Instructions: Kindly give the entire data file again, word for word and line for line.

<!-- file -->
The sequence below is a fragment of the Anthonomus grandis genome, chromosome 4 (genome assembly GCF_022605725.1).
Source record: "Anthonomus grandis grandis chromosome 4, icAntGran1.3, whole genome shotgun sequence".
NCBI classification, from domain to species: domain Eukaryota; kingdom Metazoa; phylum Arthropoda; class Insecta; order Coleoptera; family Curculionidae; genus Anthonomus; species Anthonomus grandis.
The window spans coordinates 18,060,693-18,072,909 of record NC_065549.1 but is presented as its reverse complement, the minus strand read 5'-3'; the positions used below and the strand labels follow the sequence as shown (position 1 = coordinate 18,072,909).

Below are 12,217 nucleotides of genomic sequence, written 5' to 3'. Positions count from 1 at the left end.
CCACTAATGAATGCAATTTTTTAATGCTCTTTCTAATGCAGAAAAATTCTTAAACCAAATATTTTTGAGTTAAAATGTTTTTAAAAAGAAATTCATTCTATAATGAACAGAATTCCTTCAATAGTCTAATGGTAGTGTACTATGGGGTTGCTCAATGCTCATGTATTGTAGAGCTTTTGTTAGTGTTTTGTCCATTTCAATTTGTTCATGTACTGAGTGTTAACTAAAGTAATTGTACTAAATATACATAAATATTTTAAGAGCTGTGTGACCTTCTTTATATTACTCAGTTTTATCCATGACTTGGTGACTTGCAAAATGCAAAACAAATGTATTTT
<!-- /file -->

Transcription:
The sequence below is a fragment of the Anthonomus grandis genome, chromosome 4 (genome assembly GCF_022605725.1).
Source record: "Anthonomus grandis grandis chromosome 4, icAntGran1.3, whole genome shotgun sequence".
NCBI classification, from domain to species: domain Eukaryota; kingdom Metazoa; phylum Arthropoda; class Insecta; order Coleoptera; family Curculionidae; genus Anthonomus; species Anthonomus grandis.
The window spans coordinates 18,060,693-18,072,909 of record NC_065549.1 but is presented as its reverse complement, the minus strand read 5'-3'; the positions used below and the strand labels follow the sequence as shown (position 1 = coordinate 18,072,909).

Below are 12,217 nucleotides of genomic sequence, written 5' to 3'. Positions count from 1 at the left end.
CCACTAATGAATGCAATTTTTTAATGCTCTTTCTAATGCAGAAAAATTCTTAAACCAAATATTTTTGAGTTAAAATGTTTTTAAAAAGAAATTCATTCTATAATGAACAGAATTCCTTCAATAGTCTAATGGTAGTGTACTATGGGGTTGCTCAATGCTCATGTATTGTAGAGCTTTTGTTAGTGTTTTGTCCATTTCAATTTGTTCATGTACTGAGTGTTAACTAAAGTAATTGTACTAAATATACATAAATATTTTAAGAGCTGTGTGACCTTCTTTATATTACTCAGTTTTATCCATGACTTGGTGACTTGCAAAATGCAAAACAAATGTATTTT